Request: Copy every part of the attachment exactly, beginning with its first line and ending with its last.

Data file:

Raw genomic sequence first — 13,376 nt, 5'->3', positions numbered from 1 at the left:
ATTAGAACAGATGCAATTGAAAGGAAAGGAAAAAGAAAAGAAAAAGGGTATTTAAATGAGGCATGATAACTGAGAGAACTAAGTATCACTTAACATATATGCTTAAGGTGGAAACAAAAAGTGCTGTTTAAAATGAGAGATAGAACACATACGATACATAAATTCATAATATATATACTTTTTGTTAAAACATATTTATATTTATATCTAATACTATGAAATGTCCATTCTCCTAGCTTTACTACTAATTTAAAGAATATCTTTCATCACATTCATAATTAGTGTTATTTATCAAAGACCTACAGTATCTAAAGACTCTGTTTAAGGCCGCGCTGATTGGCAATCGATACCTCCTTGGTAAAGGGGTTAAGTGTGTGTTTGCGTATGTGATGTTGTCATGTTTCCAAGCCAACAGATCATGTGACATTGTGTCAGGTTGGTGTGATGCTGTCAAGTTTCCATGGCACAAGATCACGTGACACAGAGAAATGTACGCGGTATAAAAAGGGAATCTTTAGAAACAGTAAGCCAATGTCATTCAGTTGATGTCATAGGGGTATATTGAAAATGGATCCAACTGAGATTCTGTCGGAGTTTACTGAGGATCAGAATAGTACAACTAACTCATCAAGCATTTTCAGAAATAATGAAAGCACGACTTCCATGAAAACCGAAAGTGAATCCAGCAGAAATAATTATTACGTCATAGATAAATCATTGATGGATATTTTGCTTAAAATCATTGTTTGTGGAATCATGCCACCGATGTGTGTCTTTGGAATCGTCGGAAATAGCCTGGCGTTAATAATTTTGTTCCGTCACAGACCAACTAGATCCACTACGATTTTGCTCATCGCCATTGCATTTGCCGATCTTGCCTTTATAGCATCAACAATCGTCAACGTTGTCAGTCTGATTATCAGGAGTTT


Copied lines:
Raw genomic sequence first — 13,376 nt, 5'->3', positions numbered from 1 at the left:
ATTAGAACAGATGCAATTGAAAGGAAAGGAAAAAGAAAAGAAAAAGGGTATTTAAATGAGGCATGATAACTGAGAGAACTAAGTATCACTTAACATATATGCTTAAGGTGGAAACAAAAAGTGCTGTTTAAAATGAGAGATAGAACACATACGATACATAAATTCATAATATATATACTTTTTGTTAAAACATATTTATATTTATATCTAATACTATGAAATGTCCATTCTCCTAGCTTTACTACTAATTTAAAGAATATCTTTCATCACATTCATAATTAGTGTTATTTATCAAAGACCTACAGTATCTAAAGACTCTGTTTAAGGCCGCGCTGATTGGCAATCGATACCTCCTTGGTAAAGGGGTTAAGTGTGTGTTTGCGTATGTGATGTTGTCATGTTTCCAAGCCAACAGATCATGTGACATTGTGTCAGGTTGGTGTGATGCTGTCAAGTTTCCATGGCACAAGATCACGTGACACAGAGAAATGTACGCGGTATAAAAAGGGAATCTTTAGAAACAGTAAGCCAATGTCATTCAGTTGATGTCATAGGGGTATATTGAAAATGGATCCAACTGAGATTCTGTCGGAGTTTACTGAGGATCAGAATAGTACAACTAACTCATCAAGCATTTTCAGAAATAATGAAAGCACGACTTCCATGAAAACCGAAAGTGAATCCAGCAGAAATAATTATTACGTCATAGATAAATCATTGATGGATATTTTGCTTAAAATCATTGTTTGTGGAATCATGCCACCGATGTGTGTCTTTGGAATCGTCGGAAATAGCCTGGCGTTAATAATTTTGTTCCGTCACAGACCAACTAGATCCACTACGATTTTGCTCATCGCCATTGCATTTGCCGATCTTGCCTTTATAGCATCAACAATCGTCAACGTTGTCAGTCTGATTATCAGGAGTTT